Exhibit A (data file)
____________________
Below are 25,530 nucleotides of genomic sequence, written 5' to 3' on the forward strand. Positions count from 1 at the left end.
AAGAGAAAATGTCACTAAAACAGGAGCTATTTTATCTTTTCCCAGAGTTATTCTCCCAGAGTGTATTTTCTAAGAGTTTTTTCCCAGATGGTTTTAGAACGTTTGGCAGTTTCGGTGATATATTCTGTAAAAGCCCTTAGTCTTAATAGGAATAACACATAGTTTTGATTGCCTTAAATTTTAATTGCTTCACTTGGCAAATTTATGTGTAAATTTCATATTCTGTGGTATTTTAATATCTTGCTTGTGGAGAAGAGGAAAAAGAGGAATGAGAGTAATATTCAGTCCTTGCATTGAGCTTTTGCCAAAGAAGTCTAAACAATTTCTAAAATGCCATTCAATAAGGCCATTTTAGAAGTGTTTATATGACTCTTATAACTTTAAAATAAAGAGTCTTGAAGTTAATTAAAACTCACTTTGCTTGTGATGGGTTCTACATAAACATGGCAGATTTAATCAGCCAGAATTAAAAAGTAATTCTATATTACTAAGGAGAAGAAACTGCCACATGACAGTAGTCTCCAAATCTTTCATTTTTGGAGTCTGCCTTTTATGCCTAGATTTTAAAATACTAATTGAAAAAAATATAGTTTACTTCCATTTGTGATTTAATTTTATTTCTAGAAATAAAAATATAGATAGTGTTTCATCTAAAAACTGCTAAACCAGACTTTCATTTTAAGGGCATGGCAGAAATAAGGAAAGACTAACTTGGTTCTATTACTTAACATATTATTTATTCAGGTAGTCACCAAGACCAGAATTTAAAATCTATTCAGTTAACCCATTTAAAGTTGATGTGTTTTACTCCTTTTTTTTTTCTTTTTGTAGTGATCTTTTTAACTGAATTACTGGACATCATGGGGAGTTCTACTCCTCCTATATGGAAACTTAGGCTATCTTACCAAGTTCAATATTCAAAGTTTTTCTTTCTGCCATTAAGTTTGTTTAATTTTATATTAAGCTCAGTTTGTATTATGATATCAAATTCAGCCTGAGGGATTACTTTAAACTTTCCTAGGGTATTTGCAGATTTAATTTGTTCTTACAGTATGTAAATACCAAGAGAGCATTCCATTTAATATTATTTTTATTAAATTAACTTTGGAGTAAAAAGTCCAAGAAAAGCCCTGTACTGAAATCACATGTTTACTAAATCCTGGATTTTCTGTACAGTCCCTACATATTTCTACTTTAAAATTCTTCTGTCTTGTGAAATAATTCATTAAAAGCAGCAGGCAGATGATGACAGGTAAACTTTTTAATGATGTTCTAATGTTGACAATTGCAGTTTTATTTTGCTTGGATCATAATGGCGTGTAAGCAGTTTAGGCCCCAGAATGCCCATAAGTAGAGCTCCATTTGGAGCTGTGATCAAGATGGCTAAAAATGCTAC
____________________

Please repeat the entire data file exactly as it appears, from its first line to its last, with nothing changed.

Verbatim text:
Below are 25,530 nucleotides of genomic sequence, written 5' to 3' on the forward strand. Positions count from 1 at the left end.
AAGAGAAAATGTCACTAAAACAGGAGCTATTTTATCTTTTCCCAGAGTTATTCTCCCAGAGTGTATTTTCTAAGAGTTTTTTCCCAGATGGTTTTAGAACGTTTGGCAGTTTCGGTGATATATTCTGTAAAAGCCCTTAGTCTTAATAGGAATAACACATAGTTTTGATTGCCTTAAATTTTAATTGCTTCACTTGGCAAATTTATGTGTAAATTTCATATTCTGTGGTATTTTAATATCTTGCTTGTGGAGAAGAGGAAAAAGAGGAATGAGAGTAATATTCAGTCCTTGCATTGAGCTTTTGCCAAAGAAGTCTAAACAATTTCTAAAATGCCATTCAATAAGGCCATTTTAGAAGTGTTTATATGACTCTTATAACTTTAAAATAAAGAGTCTTGAAGTTAATTAAAACTCACTTTGCTTGTGATGGGTTCTACATAAACATGGCAGATTTAATCAGCCAGAATTAAAAAGTAATTCTATATTACTAAGGAGAAGAAACTGCCACATGACAGTAGTCTCCAAATCTTTCATTTTTGGAGTCTGCCTTTTATGCCTAGATTTTAAAATACTAATTGAAAAAAATATAGTTTACTTCCATTTGTGATTTAATTTTATTTCTAGAAATAAAAATATAGATAGTGTTTCATCTAAAAACTGCTAAACCAGACTTTCATTTTAAGGGCATGGCAGAAATAAGGAAAGACTAACTTGGTTCTATTACTTAACATATTATTTATTCAGGTAGTCACCAAGACCAGAATTTAAAATCTATTCAGTTAACCCATTTAAAGTTGATGTGTTTTACTCCTTTTTTTTTTCTTTTTGTAGTGATCTTTTTAACTGAATTACTGGACATCATGGGGAGTTCTACTCCTCCTATATGGAAACTTAGGCTATCTTACCAAGTTCAATATTCAAAGTTTTTCTTTCTGCCATTAAGTTTGTTTAATTTTATATTAAGCTCAGTTTGTATTATGATATCAAATTCAGCCTGAGGGATTACTTTAAACTTTCCTAGGGTATTTGCAGATTTAATTTGTTCTTACAGTATGTAAATACCAAGAGAGCATTCCATTTAATATTATTTTTATTAAATTAACTTTGGAGTAAAAAGTCCAAGAAAAGCCCTGTACTGAAATCACATGTTTACTAAATCCTGGATTTTCTGTACAGTCCCTACATATTTCTACTTTAAAATTCTTCTGTCTTGTGAAATAATTCATTAAAAGCAGCAGGCAGATGATGACAGGTAAACTTTTTAATGATGTTCTAATGTTGACAATTGCAGTTTTATTTTGCTTGGATCATAATGGCGTGTAAGCAGTTTAGGCCCCAGAATGCCCATAAGTAGAGCTCCATTTGGAGCTGTGATCAAGATGGCTAAAAATGCTAC